Radio Free Asia: 15 December 2015
Friends and supporters of missing Lao civil society activist Sombath Somphone marked the third anniversary of his disappearance on Tuesday with celebrations of his life and work and renewed calls for an investigation into his fate.
Sombath’s Dec. 15, 2012 abduction at a police checkpoint in the capital Vientiane is widely believed to have been carried out by police or some other government-linked group, though authorities in the one-party communist state have consistently denied playing a role in his disappearance.
On Dec. 11, a Vientiane-based civil society group founded by Sombath, PADETC (the Participatory Development Education Training Center), marked the anniversary with an event remembering his achievements.
The event was attended by over 100 people and included colleagues and friends, foreign diplomats, and representatives from other development agencies, sources said.
Speaking to RFA’s Lao Service on the day before the event, a PADETC official said that Sombath “worked only for the betterment of society, and never for himself.”
“I am happy that I once had the opportunity to work with him and to witness his dedication to development,” the official said, speaking on condition of anonymity. “Even though he is not here with us now, PADETC will definitely continue his work for [Lao] society.”
‘Inadequate, dismissive’ response
Claims by Lao authorities that they are conducting an investigation into Sombath’s disappearance are “barely credible,” rights group Amnesty International (AI) said in a Dec. 10 letter signed by the directors of almost 50 AI national offices and addressed to Lao prime minister Thongsing Thammavong.
“Responsible government ministries have revealed no information that transparently and concretely demonstrates that an in-depth and thorough police investigation is taking place,” AI said.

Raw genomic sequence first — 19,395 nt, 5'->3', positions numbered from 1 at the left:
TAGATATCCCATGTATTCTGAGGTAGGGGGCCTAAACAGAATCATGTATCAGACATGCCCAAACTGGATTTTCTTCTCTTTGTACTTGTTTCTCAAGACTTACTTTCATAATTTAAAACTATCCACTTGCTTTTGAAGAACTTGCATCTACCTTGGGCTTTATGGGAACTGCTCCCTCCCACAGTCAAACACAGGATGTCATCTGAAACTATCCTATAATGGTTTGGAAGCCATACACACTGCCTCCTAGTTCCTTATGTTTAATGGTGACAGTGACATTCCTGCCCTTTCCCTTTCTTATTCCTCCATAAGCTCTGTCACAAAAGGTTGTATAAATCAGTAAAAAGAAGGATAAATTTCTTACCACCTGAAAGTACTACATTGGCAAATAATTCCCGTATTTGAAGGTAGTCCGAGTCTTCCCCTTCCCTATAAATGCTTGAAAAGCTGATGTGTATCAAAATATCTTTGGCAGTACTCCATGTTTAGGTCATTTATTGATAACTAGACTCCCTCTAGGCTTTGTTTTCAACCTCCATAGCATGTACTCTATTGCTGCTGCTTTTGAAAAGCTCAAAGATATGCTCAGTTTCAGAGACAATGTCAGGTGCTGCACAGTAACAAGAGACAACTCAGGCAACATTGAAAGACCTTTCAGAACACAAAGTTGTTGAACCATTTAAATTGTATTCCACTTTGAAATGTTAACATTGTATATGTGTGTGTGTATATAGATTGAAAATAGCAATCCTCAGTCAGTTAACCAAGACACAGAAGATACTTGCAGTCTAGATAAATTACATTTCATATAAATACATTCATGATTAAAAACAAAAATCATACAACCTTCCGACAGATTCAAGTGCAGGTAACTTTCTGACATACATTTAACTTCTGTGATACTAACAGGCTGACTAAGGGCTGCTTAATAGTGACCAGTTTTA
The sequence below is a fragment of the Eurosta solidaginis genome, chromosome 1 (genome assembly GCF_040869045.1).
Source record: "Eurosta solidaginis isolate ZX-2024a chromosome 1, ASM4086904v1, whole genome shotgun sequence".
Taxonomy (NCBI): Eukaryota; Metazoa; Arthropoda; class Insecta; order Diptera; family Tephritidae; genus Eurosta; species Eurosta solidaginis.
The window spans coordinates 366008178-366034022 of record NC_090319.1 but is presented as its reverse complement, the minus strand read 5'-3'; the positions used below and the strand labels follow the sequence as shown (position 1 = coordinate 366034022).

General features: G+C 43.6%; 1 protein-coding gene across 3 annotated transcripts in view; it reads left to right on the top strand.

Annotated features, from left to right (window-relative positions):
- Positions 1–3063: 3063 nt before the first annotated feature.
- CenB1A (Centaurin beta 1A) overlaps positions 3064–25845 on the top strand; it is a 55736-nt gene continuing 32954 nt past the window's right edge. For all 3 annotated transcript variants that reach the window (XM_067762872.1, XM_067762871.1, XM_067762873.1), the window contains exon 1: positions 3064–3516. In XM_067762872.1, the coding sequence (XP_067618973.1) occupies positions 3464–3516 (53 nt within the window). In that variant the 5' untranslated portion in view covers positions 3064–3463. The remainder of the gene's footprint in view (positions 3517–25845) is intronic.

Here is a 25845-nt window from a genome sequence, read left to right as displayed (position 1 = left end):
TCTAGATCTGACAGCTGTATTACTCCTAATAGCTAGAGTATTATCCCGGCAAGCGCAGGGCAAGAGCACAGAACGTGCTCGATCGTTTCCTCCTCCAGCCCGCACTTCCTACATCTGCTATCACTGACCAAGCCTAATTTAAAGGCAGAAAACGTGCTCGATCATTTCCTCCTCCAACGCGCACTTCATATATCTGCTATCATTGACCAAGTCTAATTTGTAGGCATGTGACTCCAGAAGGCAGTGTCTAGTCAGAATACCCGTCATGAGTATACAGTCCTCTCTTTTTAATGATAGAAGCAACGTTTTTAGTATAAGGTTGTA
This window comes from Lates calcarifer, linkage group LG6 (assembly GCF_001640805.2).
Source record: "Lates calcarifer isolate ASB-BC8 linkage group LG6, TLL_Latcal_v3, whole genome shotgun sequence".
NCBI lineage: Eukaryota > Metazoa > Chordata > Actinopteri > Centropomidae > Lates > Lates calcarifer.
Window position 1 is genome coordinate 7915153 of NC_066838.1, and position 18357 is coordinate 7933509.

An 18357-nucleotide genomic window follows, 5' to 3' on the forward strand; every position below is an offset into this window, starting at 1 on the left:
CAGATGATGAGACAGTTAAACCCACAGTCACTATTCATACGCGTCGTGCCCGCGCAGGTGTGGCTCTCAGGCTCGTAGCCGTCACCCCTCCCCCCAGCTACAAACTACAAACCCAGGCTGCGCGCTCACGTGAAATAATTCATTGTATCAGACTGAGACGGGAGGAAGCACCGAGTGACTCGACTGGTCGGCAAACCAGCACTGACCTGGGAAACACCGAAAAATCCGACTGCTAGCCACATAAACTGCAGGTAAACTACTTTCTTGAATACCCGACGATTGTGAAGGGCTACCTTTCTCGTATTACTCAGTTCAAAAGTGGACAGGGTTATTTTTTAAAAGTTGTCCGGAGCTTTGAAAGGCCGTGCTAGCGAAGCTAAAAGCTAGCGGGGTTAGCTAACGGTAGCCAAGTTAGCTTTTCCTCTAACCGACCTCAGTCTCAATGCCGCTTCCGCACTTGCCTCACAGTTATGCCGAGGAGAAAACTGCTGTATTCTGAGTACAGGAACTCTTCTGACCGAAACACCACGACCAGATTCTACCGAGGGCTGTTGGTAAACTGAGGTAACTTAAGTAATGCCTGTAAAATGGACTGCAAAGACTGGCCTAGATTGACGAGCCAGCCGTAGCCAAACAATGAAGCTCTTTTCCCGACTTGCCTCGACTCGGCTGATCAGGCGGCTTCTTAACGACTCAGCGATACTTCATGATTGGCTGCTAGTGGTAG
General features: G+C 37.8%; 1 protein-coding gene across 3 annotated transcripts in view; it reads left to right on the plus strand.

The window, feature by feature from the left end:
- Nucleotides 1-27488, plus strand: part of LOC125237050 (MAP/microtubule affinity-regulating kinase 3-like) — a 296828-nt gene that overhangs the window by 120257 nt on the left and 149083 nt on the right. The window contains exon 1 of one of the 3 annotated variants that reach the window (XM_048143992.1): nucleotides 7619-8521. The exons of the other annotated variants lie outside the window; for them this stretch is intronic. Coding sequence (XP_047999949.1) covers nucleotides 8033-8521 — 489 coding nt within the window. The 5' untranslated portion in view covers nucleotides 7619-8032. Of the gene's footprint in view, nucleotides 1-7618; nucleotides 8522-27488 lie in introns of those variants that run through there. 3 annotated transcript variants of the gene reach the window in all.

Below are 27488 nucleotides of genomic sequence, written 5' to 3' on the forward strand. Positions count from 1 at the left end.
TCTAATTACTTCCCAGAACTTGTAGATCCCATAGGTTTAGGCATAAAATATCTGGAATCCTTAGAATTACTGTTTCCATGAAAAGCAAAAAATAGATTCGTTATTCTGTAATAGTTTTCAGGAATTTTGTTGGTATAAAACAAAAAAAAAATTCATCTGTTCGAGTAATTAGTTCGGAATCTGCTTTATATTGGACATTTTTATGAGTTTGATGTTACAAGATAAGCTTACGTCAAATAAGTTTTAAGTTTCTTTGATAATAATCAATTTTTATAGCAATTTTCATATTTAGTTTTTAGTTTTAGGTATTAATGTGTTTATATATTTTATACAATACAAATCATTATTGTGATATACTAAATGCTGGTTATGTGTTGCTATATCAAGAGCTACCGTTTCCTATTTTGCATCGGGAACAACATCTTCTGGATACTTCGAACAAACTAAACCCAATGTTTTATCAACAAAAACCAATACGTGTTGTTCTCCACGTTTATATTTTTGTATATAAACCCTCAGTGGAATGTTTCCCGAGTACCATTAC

Government officials have instead given “inadequate and dismissive” responses to requests for information, and have sought to silence expressions of concern voiced by civil society groups in Laos and across the region, the rights group said.
Noting that Laos will host meetings of the Association of Southeast Asian Nations (ASEAN) next year as chair of the regional grouping, AI vowed to press for renewed international attention to Sombath’s case.
Laos should now shift to “a different narrative,” Anne-Sophie Gindroz, a Swiss development worker expelled from Laos three years ago, noted with evident irony.
“Even for its most fervent supporters, it is embarrassing to admit that three years of ‘investigation’ have brought nothing,” she said, adding that Laos should now accept offers of international assistance to help solve the case.
“Unless they have good reason not to do so,” she said.
‘I still hope’
In a Dec. 15 entry on a supporter’s blog, Sombath’s wife Shui Meng adressed her missing husband directly.
“The past three years have been one long struggle for the search for truth as to what happened to you … But I still hold on to the hope that you are still alive and will come back to me one day.”
Sombath in his work had wanted only “to change things for the better for the [country’s] rural poor,” Shui Meng told RFA separately in an interview.
“Over the years, he worked hard and made many sacrifices,” Shui Meng said.
“Maybe his disappearance is the price he has paid for his belief in building a more socially and economically just world for Laos.”
Reported by RFA’s Lao Service. Translated by Ounkeo Souksavanh. Written in English by Richard Finney.